high cost of buying time while maintaining quality. Private enterprises typically accept this tradeoff for profit reasoning that the faster results are produced, the more profit there is to be
Some paybacks are not as clear as profit and loss, but they are still present. The State of
California has the world's sixth-largest economy and it thrives on its highway system. Fallen freeways cost the State's economy far more than the cost of fast-track repairs, which is why
California is willing to add bonuses to the cost of an emergency freeway fast-track project.
- Planning and compressing time out of project schedules.It helps to start a fast-track project with a normal-track schedule, one that shows how much time the project would normally
require. Then the schedule becomes one big puzzle where the objective is to determine how to apply funding, resources and
technology to squeeze time out of the schedule much like squeezing water out of a sponge.
One of the most effective methods for
shortening project development time is to turn tasks that would normally be scheduled one after the other (serially) into parallel tasks. Product developers, for example, typically have projects with a development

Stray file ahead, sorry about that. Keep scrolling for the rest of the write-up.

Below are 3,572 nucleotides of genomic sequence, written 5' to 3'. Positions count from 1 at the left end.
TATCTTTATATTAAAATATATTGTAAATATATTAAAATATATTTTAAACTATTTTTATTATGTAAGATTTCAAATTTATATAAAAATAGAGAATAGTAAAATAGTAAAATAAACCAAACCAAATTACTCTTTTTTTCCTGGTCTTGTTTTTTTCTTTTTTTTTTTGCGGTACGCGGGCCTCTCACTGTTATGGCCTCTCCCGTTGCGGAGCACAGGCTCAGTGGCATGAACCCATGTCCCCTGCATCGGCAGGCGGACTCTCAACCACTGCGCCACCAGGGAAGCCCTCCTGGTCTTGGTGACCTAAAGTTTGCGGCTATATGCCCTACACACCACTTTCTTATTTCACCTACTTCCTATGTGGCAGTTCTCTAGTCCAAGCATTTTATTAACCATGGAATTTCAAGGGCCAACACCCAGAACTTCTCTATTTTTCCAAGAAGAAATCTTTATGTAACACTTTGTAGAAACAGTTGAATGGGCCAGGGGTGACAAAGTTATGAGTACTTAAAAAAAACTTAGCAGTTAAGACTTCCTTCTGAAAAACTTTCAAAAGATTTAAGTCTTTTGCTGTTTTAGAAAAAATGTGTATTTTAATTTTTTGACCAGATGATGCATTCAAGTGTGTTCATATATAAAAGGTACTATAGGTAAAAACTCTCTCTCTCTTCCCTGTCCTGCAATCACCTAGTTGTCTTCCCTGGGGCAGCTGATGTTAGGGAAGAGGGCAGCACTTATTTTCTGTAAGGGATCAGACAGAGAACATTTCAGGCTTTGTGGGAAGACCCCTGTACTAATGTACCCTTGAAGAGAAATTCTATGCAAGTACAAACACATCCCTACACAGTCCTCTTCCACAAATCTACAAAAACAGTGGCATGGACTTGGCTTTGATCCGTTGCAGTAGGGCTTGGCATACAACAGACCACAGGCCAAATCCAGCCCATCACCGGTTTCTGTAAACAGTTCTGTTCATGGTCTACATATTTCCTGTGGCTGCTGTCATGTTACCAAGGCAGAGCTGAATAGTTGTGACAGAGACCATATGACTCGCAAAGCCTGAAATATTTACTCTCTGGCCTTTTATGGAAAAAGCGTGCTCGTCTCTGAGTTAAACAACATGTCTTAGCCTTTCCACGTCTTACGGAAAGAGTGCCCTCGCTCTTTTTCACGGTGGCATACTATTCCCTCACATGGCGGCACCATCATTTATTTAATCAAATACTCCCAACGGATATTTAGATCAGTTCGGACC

phase and a test
phase. The first of these two schedules shows the development phase starting in April and ending in August, and the testing
phase beginning at the end of August and ending in November. After all, how can something that hasn't been developed be tested?
The answer is that development needs to be underway, but not completely finished in order to
start testing. In the example at the right, the planner realizes
that a major portion of the development will be done by July. Testing can begin on components that are ready in July and continue
on the entire product through the end of August, September and into early October. Note that development and testing still require
the same amount of time each, but the taken together, this schedule has been shortened by five or six weeks by overlapping the two phases.